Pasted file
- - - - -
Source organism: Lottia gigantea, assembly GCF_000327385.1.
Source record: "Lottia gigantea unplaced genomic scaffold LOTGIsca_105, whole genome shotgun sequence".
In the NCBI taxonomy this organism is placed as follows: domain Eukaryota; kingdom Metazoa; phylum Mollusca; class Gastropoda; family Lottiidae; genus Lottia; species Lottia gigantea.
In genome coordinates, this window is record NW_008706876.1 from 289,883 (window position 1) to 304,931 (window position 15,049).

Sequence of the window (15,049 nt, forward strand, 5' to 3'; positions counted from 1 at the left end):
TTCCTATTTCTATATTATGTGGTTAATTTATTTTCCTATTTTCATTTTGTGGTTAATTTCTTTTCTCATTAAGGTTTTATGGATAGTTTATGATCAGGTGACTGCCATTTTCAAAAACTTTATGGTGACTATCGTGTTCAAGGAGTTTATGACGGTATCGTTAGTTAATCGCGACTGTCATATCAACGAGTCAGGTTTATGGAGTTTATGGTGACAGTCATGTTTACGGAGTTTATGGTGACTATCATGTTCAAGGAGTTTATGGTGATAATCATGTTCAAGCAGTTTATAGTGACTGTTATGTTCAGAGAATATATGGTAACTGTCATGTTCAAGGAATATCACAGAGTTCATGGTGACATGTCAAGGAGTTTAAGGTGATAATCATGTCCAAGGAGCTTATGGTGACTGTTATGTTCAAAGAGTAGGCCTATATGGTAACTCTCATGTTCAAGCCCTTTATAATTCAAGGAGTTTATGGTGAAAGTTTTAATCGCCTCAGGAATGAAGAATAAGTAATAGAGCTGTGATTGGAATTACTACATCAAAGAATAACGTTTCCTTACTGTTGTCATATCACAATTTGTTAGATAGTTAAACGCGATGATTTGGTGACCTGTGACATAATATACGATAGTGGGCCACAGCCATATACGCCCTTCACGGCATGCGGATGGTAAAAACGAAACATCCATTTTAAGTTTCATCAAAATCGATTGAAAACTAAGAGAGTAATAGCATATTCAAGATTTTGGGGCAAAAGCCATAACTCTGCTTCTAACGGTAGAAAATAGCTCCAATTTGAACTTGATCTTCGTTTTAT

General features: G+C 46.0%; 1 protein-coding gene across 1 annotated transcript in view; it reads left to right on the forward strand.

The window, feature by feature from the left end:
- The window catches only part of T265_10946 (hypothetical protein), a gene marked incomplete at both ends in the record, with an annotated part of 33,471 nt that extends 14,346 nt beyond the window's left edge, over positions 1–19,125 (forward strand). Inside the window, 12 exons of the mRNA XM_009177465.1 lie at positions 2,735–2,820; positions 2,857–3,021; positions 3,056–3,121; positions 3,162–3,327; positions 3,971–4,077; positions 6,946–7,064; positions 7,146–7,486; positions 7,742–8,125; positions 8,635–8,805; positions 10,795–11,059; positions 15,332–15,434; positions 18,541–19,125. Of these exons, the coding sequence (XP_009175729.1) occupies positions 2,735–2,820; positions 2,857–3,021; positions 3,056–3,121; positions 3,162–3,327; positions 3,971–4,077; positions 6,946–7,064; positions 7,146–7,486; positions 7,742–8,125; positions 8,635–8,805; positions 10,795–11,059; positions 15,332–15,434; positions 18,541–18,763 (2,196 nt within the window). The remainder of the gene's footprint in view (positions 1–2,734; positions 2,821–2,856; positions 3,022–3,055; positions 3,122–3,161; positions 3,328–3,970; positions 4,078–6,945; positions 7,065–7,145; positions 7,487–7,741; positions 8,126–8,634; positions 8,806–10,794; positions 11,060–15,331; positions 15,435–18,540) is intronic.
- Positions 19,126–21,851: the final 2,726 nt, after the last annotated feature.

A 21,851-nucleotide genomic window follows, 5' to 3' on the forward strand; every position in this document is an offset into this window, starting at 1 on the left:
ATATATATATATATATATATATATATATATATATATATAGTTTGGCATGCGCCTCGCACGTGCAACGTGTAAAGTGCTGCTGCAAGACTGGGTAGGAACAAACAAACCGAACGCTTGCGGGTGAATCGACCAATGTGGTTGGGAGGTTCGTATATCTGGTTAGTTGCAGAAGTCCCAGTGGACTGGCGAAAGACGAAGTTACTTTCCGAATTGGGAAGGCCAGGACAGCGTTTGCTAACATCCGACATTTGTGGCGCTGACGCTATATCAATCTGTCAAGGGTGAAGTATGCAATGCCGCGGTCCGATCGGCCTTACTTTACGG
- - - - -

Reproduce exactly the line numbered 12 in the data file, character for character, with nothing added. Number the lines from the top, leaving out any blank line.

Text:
ATATATATATATATATATATATATATATATATATATATAGTTTGGCATGCGCCTCGCACGTGCAACGTGTAAAGTGCTGCTGCAAGACTGGGTAGGAACAAACAAACCGAACGCTTGCGGGTGAATCGACCAATGTGGTTGGGAGGTTCGTATATCTGGTTAGTTGCAGAAGTCCCAGTGGACTGGCGAAAGACGAAGTTACTTTCCGAATTGGGAAGGCCAGGACAGCGTTTGCTAACATCCGACATTTGTGGCGCTGACGCTATATCAATCTGTCAAGGGTGAAGTATGCAATGCCGCGGTCCGATCGGCCTTACTTTACGG